“What a terrible country!” said a lady tourist to me once in Cetinje, “nothing but barren grey rocks; and what poverty! I declare I shan’t breathe freely till I am out of it again.”
This is a common opinion of travellers to Montenegro, and one that is spread by them all over Europe. And yet how unjust! A fairly large number of tourists take the drive from beautiful little Cattaro up that wild mountain-side and through the barren Katunska to Cetinje. A few hours later they return the way they came, convinced that they have seen Montenegro. A few, very few, prolong the tour to Podgorica and Niksic, returning with a still firmer conviction that they have penetrated into the very fastnesses of that wonderful little land. These chosen few have at least seen that all is not bare and rocky, that there are rich green valleys, rushing mountain torrents, and pleasant streams.
If they are very observant they will likewise notice that the men of these parts are more wildly clad and fiercer-looking than their more polished brethren of the “residence.” Rifles are carried more universally the nearer lies Albania, and in Podgorica itself they will have seen—particularly if chance has brought them there on a market-day—crowds of savage-looking hill-men, clad in the white serge costume of Albania, standing over their handful of field produce with loaded rifles; stern men from the borders with seamed faces; sturdy plains-men tanned to a mahogany tint by the almost tropical sun of the valleys; shepherds in great sheepskins, be it ever so hot; and haughty Turks, hodjas, and veiled women, all in a crowded confusion, haggling and bartering. Quaint wooden carts drawn by patient oxen, their huge clumsy wheels creaking horribly; gypsies with thunderous voices acting as town criers; madmen shrieking horribly; blind troubadours droning out songs of heroes on their guslars. If the tourist has witnessed and understood all this, then he has seen something of Montenegro. But beyond those lofty mountains which rise on either side of the carriage road, live these same people in their rude villages. There are towns far away, unconnected by any road, to reach which the traveller must journey wearily by horse and on foot, over boulder-strewn paths, by the side of roaring torrents, through the cool depths of primeval forests, and over the snow-clad spurs of rugged mountains. There he will find men accustomed to face death at any moment, who delight in giving hospitality, and who talk of other lands as “the world outside.” These are the Montenegrins to whom we owe some of the most pleasant reminiscences of our lives.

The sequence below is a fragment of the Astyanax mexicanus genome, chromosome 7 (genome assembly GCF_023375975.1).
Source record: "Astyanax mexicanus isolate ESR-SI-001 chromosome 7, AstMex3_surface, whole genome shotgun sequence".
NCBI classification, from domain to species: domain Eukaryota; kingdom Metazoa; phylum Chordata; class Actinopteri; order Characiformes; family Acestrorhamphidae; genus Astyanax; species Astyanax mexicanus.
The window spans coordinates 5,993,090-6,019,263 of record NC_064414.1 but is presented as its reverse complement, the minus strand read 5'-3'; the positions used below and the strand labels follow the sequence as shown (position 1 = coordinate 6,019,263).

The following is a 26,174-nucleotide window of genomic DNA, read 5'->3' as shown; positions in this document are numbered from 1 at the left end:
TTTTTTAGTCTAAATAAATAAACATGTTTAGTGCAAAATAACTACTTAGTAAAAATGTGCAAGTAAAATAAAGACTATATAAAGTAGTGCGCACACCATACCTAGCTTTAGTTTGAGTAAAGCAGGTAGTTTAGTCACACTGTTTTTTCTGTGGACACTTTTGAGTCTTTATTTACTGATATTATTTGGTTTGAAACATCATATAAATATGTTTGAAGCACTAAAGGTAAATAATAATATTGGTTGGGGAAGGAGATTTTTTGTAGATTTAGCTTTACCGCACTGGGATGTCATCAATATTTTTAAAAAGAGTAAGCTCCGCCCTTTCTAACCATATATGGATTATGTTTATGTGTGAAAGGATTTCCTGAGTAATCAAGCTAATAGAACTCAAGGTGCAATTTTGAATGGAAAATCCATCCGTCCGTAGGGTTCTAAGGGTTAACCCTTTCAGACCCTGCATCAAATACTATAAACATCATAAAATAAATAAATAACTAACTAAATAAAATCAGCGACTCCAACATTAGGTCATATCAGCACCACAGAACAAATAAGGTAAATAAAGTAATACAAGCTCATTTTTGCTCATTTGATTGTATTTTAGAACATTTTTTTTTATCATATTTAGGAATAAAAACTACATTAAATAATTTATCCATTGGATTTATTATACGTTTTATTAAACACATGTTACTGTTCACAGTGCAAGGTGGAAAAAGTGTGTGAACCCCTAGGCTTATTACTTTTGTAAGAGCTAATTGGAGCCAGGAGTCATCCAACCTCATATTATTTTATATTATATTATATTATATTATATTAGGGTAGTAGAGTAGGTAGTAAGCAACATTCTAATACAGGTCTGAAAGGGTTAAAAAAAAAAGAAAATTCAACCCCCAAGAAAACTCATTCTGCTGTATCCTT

Our book does not describe the whole country, as unfortunately we were unable to visit the northern districts and the lofty Durmitor, but we certainly saw the more interesting half, namely, the whole of the Albanian frontier.